That causes this distress:
Too hot to think of lines and shade,
Too hot to think of form that's made,
It's form that moves that rules my eye.
“I see her, parasol aloft,
The silk and lace,
That regal face;
The haughty mien
She keeps for servants
Would for me be soft.
She would understand my worth,
Would know that I am not the cost
Of brush and paint and canvas.
My eye makes me superior.
In oil I soften glances,
Portray the sitter as required
But if the truth were wanted
Regarding pains and blames and trials,
Well, you may trust a draughtsman's eye,
It is the hand that lies.
But here I sit, denied.
They walk: the Lady and her retinue
To morning prayer as such must do
Each day; and twice a day
The chapel walls confirm her,
Confine her in a past
Of land long held and title clear;
The chapel white reflects the sun,
The door so black is gaping wide,
The cold of stone from deep inside
Wells out to welcome all the brides
For all the Lords and sons of Lords
Now taken by the tide.
Each day she tells the names on tombs
Of those once quick now dead,
And knows her place: to lie there too
Her destiny, the faithful wife of Robert, Earl,
Even in death will share his bed.
She shivers passing by.
Not for her
My wished for drama.
The poets and the painters passing through,
All paid to make eternal life,
Enliven days but not the nights,
Adventure only for the eye
And only thoughts disturb her rest;
Romance: disgrace, too hot a test,
She knows her place too well.
Will keep to shade behind the glass,
Will keep to God, his perfect Grace
Portrayed in windows as they pass.
Disgrace for me
To wish a man would die!
But if I could,
Yes if I could,
I would and damn his fee!
It's time to dance,
Why won't you dance with me?
I've lived an age
Not thirteen years,
O won't you dance with me?
"I've learned a Truth,
My Septimus, to govern this occasion,
That life is just a number built
Upon a tight equation
Unless we add a little more,
Some non-predicted act,
A dance of sorts
That's based upon
Some non-math’matic pact?
"I've seen desire,
A faulty thing
For some within this scene;
I’ll not condemn:
they wish away
but keep to fear,
And pity is a sorry thing.
"But what is wrong
For fearing souls
Is never wrong for we;
I've learned the Truth,
A Truth that's plain to see.
If you will give me margin
I will give you proof,
A theorem that's based upon
Our non-eternal youth.
The cost? A kiss!
again again again
A kiss for youth,
A kiss for proof,
again again again
The Truth remains
For all to find
again again again:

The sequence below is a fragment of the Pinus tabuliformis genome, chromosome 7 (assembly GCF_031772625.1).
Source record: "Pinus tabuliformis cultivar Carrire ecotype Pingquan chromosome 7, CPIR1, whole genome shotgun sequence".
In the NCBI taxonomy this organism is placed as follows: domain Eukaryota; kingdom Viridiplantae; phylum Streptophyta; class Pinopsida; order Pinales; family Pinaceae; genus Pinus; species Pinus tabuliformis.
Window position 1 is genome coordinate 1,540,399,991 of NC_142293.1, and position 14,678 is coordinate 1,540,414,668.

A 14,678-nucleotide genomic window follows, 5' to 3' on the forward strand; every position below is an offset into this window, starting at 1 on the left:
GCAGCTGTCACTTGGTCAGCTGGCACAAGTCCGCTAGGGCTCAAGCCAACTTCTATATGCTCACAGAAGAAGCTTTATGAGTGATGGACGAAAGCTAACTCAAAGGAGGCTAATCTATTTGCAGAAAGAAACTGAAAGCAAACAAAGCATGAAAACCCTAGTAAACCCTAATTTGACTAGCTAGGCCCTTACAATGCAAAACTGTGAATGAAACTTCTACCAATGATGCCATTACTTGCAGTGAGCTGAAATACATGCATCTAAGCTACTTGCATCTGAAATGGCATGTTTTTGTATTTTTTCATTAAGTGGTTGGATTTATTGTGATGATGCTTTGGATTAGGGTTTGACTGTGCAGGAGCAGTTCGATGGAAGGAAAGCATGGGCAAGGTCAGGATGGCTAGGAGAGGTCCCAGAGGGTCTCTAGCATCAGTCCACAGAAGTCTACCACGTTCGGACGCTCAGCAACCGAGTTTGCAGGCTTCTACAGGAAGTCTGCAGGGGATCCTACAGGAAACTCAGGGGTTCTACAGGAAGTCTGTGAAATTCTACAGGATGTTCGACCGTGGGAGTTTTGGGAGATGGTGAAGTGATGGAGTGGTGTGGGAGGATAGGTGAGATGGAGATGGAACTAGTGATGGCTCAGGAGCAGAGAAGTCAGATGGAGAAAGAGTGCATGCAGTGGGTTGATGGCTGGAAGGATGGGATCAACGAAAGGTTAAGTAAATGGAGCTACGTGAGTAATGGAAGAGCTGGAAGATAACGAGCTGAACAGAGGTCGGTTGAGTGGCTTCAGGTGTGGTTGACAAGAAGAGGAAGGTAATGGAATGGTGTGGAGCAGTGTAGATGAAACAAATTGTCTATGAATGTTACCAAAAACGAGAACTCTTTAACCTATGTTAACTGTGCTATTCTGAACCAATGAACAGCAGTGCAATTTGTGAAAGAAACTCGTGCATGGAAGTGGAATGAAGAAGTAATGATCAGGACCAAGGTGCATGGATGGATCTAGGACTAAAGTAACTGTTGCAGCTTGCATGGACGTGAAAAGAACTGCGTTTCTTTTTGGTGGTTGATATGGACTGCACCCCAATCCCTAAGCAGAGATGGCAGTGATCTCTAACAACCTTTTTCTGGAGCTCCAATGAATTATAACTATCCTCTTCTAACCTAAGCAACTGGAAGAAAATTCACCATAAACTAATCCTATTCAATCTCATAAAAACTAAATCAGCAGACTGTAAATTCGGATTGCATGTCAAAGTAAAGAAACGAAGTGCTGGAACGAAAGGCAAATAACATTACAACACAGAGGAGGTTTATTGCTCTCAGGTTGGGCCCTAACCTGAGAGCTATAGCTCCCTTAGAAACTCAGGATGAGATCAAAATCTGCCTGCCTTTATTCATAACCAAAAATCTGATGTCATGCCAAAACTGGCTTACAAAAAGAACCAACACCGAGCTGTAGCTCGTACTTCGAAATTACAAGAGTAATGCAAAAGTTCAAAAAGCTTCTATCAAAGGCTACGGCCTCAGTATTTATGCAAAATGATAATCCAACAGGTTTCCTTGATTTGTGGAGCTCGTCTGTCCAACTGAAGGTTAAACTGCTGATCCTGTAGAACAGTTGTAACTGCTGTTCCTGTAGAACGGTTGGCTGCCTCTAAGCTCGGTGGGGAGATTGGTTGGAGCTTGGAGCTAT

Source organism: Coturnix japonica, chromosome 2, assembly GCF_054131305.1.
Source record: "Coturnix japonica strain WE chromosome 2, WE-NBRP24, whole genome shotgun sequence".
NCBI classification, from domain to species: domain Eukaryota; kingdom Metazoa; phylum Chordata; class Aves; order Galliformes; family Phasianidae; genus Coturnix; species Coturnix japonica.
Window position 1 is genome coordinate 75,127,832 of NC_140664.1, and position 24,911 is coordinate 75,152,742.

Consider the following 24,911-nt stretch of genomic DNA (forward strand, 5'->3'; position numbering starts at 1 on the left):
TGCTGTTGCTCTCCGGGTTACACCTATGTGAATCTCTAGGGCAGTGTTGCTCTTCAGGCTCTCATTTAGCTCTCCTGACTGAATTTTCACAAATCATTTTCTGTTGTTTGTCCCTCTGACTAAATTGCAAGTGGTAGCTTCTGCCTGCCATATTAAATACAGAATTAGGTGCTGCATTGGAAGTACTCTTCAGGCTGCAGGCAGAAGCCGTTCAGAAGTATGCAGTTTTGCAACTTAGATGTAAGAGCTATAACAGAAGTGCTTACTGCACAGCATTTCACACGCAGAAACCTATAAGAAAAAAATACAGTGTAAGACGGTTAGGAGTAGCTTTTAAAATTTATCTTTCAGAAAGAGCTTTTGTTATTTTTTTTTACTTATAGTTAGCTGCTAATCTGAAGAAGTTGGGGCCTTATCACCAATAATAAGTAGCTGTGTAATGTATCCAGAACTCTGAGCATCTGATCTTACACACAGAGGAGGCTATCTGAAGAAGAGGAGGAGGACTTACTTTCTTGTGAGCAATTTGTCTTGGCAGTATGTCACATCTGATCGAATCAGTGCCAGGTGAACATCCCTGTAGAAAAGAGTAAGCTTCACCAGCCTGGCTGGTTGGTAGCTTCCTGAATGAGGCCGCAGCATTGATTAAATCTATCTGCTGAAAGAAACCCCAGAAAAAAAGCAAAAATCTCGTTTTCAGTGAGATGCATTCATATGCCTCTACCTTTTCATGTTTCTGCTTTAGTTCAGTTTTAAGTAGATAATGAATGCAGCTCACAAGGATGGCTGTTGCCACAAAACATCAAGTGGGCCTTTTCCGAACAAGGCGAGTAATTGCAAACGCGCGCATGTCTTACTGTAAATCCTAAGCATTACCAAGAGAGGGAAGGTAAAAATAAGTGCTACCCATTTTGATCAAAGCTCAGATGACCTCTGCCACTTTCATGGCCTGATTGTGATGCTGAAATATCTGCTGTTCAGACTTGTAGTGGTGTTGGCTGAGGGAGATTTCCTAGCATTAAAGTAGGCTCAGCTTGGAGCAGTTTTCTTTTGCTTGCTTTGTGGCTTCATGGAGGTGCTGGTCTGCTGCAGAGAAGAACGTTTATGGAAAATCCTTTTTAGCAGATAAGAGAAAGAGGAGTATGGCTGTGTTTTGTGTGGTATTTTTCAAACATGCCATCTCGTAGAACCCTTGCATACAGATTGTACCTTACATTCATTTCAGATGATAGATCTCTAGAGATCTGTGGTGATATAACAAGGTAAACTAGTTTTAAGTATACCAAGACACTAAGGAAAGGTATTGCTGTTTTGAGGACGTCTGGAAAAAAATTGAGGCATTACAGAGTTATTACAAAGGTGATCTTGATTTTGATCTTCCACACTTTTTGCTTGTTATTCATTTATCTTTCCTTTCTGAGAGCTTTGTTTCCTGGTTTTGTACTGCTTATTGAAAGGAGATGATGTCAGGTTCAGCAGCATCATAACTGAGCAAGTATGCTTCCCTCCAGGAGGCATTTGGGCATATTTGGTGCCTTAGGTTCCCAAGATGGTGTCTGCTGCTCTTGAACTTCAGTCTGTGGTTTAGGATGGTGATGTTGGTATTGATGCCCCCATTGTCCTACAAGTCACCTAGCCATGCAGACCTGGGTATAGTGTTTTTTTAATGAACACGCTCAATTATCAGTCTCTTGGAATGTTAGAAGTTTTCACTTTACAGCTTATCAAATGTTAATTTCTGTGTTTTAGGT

That what we were may cold remain
In words or art or numbers keen,
That what was done is done again,
All will again be seen;
We never lose a single truth,
I tell it to you clear:
It's only love that's lost, my love,
The only loss to fear.
So dance with me!
And dance with me
again again again
We may not see
So dance with me again!
"I watch him run
To quench the flame,
I am not versed in morals:
he should have taken chances,
quenched another flame
taught her other dances;
I hear him cry her name,
But the seventh son
His luck is done:
He runs, he cries in vain
For I am come,
Was ever here,
Will ever be the constant;
In every leaf,
In every stone
I am the final sum;
In every word
In courage and in fear;
For every life
And dream of life
I beat the passing drum.
I rove the deserts,
Ride the plains,
I plough the deeps below;
The mightiest of heights are mine,
The River's wind,
The endless wastes of snow;
I am the first and last of Hell
And even, Heaven knows,
I live in all the hearts of men;
My breeze through Eden blows;
I reap all fields of Paradise,
Consume all in my greed,
Will Take until the End has come;
The irony: I am the seed
Or in the seed
Of all that grows;
I am the deed
Or in the deed
Of everything that's done.
Come, dance with me now Septimus,
You know it is my right.
It is no crime that I commit
To take from you the arms of… that,
I know not what I've done.
That word I miss, though know it not,
I’d know it well,
The object of my jealousy is clear:
The only place I never walk,
The only dream that you create,
That only loss to fear.
There is a deep
I cannot plunder,
There is a place I cannot come,
So dance with me and teach me steps
And show me why you run.
All is but a scene;
Well I make fiercer passion,
I spoil landscapes with my dreams.
Arcadia is a scene
Viewed only from a distance:
Of itself it has no knowledge
Of that word I cannot speak,
that is not passion but in passion,
that lives only in men.
I am a special sort of tourist:
I explore beneath the surface.
I look out to sneer at others
Ever looking in:
The wide-eyed and the blinkered,
The hawk-eyed and the blind;
None can touch me at my depth,
Few can see to cut the skin.
I am not versed in kindness,
But Septimus I wish they could
Cut this weevil from the wood,
Cut the cancer from the gut,
Cut me out and cut the rot!
You give me bitter silence
When half the fault is yours.
Bring bright words
To calm me in my toil,
Bring wise thoughts
To ‘prove this task,
To prove the worth of Sacred Oil;
Comfort me with sums eternal,
Sums to rule all time and space:
Equations of infinity
I Be Here.